CALI, Colombia, (Reuters) – Colombian soccer champions America de Cali are first to admit cocaine dollars had a hand in their sporting heyday. But after years of paying the price, they’re trying to wipe the slate clean.
The “Red Devils” became mired in financial troubles after their drug lord patrons in the Cali Cartel were jailed in 1995, ending a windfall of ill-gotten wealth that helped the club assemble one of South America’s priciest lineups.
Now, Cali’s popular mayor is leading a campaign to have the team removed from a U.S. government anti-drugs blacklist that has prevented them from having a local bank account or even getting sponsors for more than a decade.
“The situation’s more and more unbearable,” said the club’s weary-looking president, Carlos Puente, in the America Sporting Corporation’s modest headquarters in downtown Cali.“Undeniably, drug traffickers had some economic influence here but it wasn’t just in this club, it was in any number of Colombian teams … Traditionally this sport hasn’t had the cleanest management,” he added. Mayor Jorge Ivan Ospina, an America fan, wants to relaunch the debt-laden club as a new, legal company, and at the same time show his city has turned over a new leaf.
In the 1980s and early 90s, the steamy city was flush with drug money that bankrolled everything from property developments to a cosmetic surgery boom.
But Cali has undergone a face-lift since cartel kingpins Miguel and Gilberto Rodriguez were locked up. The promotional possibilities of a successful soccer team are not lost on officials at city hall.
“The mayor wants to show this is a new Cali,” said project leader Jaime Gutierrez, who at 25 represents a new generation of officials seeking to chart a different course.
“We want to break with the past and say to the people, ‘Don’t bad-mouth your city, don’t destroy your city, don’t leave your city’,” he said.
Cali’s drive to improve its image fits well with President Alvaro Uribe’s efforts to lure foreign investors and tourists to Colombia by cracking down on leftist rebels, armed gangs and drug traffickers in the world’s top cocaine producer.
Colombian soccer and drug trafficking used to go hand-in-hand and violence has sometimes spilled onto the pitch, with referees and players being bribed and even murdered.
In 1993, drug boss Pablo Escobar was buried with an Atletico Nacional flag draped over his coffin. The following year, defender Andres Escobar was shot dead after scoring an own goal that knocked Colombia out of the World Cup.
But in few clubs were the murky links between the drugs cartels and sport as strong as at America. Stories abound of match-fixing, money-laundering and players being rewarded with lavish parties and prostitutes courtesy of the Cartel.
One former player sparked controversy in 1997 by dedicating a winning goal to “those who’ve been deprived of their liberty, especially Miguel and Gilberto Rodriguez.”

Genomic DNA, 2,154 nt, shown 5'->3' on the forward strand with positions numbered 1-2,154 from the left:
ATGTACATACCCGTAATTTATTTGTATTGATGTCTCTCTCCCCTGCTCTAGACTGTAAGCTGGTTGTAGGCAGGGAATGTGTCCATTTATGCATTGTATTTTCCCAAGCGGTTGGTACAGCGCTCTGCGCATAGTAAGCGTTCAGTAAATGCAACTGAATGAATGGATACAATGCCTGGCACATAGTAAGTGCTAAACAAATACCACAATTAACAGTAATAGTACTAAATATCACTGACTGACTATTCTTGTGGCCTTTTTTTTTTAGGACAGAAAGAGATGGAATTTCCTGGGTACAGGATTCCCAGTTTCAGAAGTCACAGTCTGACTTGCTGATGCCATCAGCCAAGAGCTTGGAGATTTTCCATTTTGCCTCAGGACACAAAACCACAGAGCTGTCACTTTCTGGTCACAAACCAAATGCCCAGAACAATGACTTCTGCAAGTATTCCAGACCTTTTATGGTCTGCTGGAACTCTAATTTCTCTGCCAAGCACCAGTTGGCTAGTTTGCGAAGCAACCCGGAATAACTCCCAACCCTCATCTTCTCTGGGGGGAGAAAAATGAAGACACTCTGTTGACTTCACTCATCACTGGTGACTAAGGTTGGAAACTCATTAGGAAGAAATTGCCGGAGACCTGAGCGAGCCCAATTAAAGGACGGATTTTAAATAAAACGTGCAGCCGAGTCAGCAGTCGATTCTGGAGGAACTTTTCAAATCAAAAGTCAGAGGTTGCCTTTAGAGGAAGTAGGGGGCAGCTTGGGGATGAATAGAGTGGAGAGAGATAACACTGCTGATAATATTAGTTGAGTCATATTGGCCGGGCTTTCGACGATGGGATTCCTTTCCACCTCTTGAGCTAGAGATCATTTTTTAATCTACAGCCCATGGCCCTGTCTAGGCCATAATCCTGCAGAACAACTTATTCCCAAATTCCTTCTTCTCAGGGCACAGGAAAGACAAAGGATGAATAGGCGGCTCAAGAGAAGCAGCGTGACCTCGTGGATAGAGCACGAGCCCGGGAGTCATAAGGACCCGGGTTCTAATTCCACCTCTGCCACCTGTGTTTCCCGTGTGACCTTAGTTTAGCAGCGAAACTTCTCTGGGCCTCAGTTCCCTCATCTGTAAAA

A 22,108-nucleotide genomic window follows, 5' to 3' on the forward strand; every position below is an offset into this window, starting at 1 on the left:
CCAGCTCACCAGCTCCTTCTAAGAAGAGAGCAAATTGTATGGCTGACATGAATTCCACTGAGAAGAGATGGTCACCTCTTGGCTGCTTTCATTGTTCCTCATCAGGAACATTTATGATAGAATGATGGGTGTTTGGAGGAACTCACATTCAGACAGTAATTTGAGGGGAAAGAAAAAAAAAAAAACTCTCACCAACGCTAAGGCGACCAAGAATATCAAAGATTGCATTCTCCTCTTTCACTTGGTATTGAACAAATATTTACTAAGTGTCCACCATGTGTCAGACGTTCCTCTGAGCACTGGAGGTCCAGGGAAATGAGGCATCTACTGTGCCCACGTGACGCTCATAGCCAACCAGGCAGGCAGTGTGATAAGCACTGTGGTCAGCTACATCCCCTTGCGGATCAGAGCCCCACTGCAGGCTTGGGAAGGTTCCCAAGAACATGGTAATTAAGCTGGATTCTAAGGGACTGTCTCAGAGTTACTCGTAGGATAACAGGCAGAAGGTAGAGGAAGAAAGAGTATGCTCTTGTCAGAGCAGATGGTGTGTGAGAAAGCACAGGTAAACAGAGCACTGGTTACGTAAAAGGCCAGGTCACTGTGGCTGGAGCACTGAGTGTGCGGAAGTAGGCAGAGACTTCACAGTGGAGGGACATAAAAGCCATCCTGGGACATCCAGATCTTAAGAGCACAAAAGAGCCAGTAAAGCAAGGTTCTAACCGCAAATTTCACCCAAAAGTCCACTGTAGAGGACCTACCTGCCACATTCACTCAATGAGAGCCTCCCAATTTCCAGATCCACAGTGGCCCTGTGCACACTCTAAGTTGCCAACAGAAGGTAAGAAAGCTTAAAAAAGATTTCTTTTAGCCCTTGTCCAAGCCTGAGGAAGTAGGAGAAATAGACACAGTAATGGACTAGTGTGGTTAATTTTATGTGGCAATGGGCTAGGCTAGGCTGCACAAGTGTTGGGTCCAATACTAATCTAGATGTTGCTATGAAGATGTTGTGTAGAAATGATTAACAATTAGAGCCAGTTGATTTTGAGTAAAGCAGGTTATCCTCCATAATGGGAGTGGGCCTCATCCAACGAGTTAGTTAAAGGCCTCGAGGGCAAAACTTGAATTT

Today, America draw crowds of up to 18,000 and their first national championship win in six years in December has given impetus to the mayor’s campaign. One of Colombia’s best-known clubs, they claim hundreds of thousands of fans.
Mayor Ospina hopes to find up to 4,000 shareholders willing to put up a million pesos each, or around $400, to relaunch the club as Nueva (New) America de Cali later this year. Investors will be checked for criminal links.
The transformation cannot come too soon for coach Diego Umana, who is credited with guiding the young, mostly home-grown team to last year’s championship on one of the league’s lowest budgets.
Like the players, Umana gets paid with wads of cash from the turnstile receipts. During a recent hospital check-up, he realized his health insurance had not been paid.
“I had to pay it myself. Sometimes a player takes one of their kids, and they don’t have any coverage,” said Umana.
“The club deserved to be put on (the U.S. blacklist), but that’s in the past. Times have changed,” he said, sitting next to the pool at the Cali hotel where the team were resting before a Libertadores Cup clash.
While league rivals have lucrative sponsorship deals and play exhibition games in the United States, America has relied on sell promising young players and gate receipts, which have been robbed on at least one occasion.
Sponsorship deals have been low-key and short-lived. Most bigger companies are not interested because of the economic sanctions against the club, fearing they too could get into trouble with U.S. authorities. The club even had to set up their own factory to make the players’ uniforms. America’s managers and fans say it is time for such punishment to end.
“With the wind of change blowing through the club, two years from now we’ll be setting the standard for the whole of South America,” Puente said.
But Washington will ultimately decide whether the mayor’s plans will be enough to get the club off the blacklist kept by the U.S. Treasury’s Office of Foreign Assets Control.
Ospina will also have to win over Colombia’s National Narcotics Board, or DNE, which has a stake in the club seized from people suspected of links to drug traffickers.
Its share has increased since several more members of the Rodriguez family were arrested on money-laundering charges last month, although the arrests may help ease concerns about the clan’s lingering influence at America.
In Cali, there is optimism for America’s future among die-hard fans like Estella Castellanos, 64, who went to her first Red Devils game 58 years ago.
“Thanks to this process everything’s going to turn out right for America,” said Castellanos, who plans to become a shareholder by paying in monthly installments from her pension. “This is a new dawn.”